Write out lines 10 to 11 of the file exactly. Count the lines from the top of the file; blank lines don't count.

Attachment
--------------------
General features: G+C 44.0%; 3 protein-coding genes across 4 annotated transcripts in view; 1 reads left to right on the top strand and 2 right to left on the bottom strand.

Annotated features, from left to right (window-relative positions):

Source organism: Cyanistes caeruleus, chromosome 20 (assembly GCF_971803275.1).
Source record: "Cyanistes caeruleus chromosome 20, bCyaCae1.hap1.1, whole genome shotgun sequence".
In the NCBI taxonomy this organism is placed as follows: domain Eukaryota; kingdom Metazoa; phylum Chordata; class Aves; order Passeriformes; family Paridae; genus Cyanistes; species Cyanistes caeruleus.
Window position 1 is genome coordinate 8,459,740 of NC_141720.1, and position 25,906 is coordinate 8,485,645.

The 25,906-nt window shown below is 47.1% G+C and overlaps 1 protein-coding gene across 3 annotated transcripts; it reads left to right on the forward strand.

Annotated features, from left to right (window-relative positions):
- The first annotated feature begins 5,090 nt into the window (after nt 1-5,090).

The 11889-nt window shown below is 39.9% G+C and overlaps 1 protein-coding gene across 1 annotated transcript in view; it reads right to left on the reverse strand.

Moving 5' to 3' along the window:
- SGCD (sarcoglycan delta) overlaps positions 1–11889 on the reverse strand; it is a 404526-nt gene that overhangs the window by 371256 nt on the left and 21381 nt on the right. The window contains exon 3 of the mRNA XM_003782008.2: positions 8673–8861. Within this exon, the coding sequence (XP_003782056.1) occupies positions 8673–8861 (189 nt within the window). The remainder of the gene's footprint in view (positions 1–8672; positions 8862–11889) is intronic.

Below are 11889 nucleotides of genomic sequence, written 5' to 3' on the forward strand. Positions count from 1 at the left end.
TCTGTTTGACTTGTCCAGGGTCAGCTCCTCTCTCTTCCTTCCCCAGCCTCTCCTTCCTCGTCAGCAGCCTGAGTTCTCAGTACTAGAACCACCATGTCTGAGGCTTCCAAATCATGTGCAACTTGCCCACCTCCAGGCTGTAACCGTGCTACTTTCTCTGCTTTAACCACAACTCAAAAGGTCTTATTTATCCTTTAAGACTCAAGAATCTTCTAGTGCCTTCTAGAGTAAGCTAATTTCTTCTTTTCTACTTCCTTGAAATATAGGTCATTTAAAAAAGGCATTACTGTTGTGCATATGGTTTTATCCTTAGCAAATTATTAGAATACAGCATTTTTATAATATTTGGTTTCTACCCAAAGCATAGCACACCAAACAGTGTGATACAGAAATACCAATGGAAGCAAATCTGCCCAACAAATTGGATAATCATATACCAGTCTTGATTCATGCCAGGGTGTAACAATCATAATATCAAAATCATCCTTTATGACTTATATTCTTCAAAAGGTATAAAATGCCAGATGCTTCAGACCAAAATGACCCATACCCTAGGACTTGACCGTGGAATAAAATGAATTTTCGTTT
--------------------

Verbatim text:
The 11889-nt window shown below is 39.9% G+C and overlaps 1 protein-coding gene across 1 annotated transcript in view; it reads right to left on the reverse strand.

Moving 5' to 3' along the window: